Purchased goodwill has been defined as “the excess of the price paid for a business over the fair market value of the individual assets and liabilities acquired”.
The accounting treatment of purchased goodwill
Once purchased goodwill appears in the accounts of a business, we must decide what to do with it. Purchased goodwill is basically a premium paid for the acquisition of a business as a going concern: included, it is often referred to as a “premium on acquisition”. When a purchaser agrees to pay such a premium for goodwill, he does so because he believes that the true value of the business is worth more to him than the value of its tangible assets.
One major reason why he might think so is that the business will earn good profits over the next few years and so he will pay a premium now in the expectation of getting his money back later. He pays for the goodwill at the time of purchase, and the value of the goodwill will eventually were off.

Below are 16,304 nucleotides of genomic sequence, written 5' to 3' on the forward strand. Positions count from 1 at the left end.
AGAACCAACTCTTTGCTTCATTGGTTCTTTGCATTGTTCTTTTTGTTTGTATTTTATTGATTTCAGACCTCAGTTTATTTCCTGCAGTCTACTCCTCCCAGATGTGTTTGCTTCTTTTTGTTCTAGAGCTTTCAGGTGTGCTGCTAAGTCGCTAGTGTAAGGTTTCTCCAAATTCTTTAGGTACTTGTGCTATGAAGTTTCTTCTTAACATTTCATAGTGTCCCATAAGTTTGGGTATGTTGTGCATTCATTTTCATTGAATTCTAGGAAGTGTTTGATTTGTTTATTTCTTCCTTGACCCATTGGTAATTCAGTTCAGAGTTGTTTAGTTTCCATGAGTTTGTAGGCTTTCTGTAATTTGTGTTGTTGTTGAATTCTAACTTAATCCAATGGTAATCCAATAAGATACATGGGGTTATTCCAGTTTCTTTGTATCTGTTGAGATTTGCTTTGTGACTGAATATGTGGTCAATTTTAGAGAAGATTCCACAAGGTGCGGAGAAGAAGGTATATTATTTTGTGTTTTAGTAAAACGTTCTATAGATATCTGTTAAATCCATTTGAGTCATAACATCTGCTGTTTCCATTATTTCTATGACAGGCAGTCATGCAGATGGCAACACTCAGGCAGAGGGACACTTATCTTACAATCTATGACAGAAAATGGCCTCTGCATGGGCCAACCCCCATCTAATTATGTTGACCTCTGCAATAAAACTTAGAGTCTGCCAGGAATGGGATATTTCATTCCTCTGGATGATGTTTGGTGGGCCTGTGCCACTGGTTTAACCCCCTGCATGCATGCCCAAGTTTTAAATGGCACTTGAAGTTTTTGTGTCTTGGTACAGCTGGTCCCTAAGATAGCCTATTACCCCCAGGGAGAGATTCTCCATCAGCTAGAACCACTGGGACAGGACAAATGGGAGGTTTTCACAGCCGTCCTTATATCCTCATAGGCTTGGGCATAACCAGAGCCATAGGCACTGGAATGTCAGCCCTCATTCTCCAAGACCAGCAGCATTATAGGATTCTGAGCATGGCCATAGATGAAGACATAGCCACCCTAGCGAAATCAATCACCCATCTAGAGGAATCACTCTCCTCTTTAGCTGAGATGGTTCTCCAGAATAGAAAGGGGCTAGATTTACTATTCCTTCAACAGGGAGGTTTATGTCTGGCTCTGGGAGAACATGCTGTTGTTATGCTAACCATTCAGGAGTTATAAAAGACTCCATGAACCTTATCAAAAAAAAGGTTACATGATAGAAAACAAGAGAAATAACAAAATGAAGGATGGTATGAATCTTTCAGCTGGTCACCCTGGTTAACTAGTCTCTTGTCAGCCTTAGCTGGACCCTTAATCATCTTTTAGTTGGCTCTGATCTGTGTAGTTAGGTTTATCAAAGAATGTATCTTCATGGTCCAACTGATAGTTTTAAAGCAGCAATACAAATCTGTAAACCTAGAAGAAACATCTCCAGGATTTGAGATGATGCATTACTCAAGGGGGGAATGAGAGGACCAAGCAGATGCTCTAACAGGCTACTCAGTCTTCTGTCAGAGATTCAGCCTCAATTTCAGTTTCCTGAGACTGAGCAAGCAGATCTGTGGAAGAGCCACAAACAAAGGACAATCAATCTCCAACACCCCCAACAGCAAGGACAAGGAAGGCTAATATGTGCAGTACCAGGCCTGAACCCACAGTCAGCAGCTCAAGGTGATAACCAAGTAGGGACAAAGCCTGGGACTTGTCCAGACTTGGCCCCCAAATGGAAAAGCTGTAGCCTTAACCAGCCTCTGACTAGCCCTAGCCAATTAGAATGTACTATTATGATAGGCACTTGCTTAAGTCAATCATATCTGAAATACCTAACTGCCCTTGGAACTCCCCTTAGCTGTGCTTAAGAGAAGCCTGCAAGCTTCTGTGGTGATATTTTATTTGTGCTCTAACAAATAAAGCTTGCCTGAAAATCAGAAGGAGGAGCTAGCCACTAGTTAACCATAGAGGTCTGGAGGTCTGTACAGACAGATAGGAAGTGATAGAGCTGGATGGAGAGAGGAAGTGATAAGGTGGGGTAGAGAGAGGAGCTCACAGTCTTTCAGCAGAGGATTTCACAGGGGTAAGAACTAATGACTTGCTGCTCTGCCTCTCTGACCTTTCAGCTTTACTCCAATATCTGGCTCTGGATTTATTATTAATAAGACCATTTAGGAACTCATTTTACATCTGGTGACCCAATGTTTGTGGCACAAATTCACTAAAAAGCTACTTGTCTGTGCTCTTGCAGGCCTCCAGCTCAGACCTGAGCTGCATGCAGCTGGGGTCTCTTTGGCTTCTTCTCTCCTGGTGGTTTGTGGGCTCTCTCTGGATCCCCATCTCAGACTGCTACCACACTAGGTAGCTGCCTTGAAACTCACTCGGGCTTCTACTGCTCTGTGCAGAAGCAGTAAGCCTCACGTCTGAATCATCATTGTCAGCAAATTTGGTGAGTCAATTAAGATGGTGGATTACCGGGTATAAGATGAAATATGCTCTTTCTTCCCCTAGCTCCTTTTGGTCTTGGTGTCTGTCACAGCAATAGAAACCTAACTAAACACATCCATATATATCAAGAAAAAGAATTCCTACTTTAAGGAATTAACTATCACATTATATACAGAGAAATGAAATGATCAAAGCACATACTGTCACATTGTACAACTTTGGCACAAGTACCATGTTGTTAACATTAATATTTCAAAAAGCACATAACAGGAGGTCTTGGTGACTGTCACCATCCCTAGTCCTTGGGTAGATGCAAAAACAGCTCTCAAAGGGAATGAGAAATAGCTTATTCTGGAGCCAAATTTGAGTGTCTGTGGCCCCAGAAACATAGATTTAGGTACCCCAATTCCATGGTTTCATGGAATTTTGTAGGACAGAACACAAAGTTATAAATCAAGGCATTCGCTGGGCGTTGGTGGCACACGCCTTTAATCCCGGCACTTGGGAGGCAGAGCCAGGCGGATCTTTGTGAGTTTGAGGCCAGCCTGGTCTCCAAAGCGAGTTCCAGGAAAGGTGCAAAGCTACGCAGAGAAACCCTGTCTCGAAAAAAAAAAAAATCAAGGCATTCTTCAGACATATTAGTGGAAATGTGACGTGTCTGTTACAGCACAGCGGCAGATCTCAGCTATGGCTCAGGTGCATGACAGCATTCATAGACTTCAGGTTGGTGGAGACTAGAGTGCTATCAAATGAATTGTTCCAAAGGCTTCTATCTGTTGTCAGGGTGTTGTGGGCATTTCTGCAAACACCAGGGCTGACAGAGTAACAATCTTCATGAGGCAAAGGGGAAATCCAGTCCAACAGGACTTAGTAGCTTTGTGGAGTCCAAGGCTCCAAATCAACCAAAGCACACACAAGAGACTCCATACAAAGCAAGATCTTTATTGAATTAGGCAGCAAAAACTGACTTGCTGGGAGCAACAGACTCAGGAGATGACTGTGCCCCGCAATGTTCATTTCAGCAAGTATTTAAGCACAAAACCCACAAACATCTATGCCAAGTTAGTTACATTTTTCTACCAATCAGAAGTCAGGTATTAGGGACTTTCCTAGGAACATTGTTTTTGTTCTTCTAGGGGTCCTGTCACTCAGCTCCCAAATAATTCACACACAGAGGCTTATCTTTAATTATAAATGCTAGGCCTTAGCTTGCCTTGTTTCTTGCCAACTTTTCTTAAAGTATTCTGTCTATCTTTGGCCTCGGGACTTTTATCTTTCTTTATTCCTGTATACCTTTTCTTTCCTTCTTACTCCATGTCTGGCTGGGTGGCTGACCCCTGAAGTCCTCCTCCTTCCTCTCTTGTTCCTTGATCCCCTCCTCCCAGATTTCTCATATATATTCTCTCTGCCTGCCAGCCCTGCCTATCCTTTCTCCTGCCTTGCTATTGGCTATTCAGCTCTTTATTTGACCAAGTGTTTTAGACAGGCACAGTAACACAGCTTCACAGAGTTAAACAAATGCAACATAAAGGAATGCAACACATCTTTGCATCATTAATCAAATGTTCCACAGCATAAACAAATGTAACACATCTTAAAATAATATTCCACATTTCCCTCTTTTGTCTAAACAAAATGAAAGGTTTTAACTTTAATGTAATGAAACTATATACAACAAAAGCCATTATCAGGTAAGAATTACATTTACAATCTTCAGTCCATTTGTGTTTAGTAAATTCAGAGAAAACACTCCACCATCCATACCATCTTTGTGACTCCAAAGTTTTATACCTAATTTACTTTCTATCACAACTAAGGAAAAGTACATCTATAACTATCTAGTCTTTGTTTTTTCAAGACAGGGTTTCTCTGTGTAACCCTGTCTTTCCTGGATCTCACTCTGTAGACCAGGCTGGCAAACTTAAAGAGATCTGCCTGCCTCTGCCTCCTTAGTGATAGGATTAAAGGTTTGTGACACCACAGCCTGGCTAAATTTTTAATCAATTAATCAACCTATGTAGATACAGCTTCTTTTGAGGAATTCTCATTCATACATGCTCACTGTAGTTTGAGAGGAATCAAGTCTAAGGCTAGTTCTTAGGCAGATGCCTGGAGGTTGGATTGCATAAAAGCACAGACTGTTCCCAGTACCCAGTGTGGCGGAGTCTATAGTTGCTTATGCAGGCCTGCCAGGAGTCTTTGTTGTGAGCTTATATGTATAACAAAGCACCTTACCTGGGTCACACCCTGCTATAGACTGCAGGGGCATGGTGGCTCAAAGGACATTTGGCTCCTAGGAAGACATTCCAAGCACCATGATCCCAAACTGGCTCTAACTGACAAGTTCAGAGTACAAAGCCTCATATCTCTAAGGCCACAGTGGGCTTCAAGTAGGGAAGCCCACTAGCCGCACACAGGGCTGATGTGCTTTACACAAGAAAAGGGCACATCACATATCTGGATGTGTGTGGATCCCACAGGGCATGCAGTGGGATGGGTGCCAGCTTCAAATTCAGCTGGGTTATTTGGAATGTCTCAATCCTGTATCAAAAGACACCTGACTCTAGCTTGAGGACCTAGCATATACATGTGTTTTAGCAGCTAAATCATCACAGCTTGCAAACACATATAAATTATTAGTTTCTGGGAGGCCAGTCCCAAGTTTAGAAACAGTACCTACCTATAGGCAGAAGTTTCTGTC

Goodwill is a changing thing. A business cannot last forever on its past reputation; it must create new goodwill as time goes on. Even goodwill created by a favorable location might suddenly disappear, for example a newsagent’s shop by a bus stop will lose its location value if the bus route is axed.
Since goodwill erodes it would be inadvisable to keep purchased goodwill indefinitely in the accounts of a business.
The treatment of goodwill is the subject of an accounting standard. The Financial reporting standard requires that goodwill should be capitalized and shown in the balance sheet as an intangible fixed asset. It is than amortized over its expected economic life.
Amortization is the name for depreciation in the case of intangible fixed assets.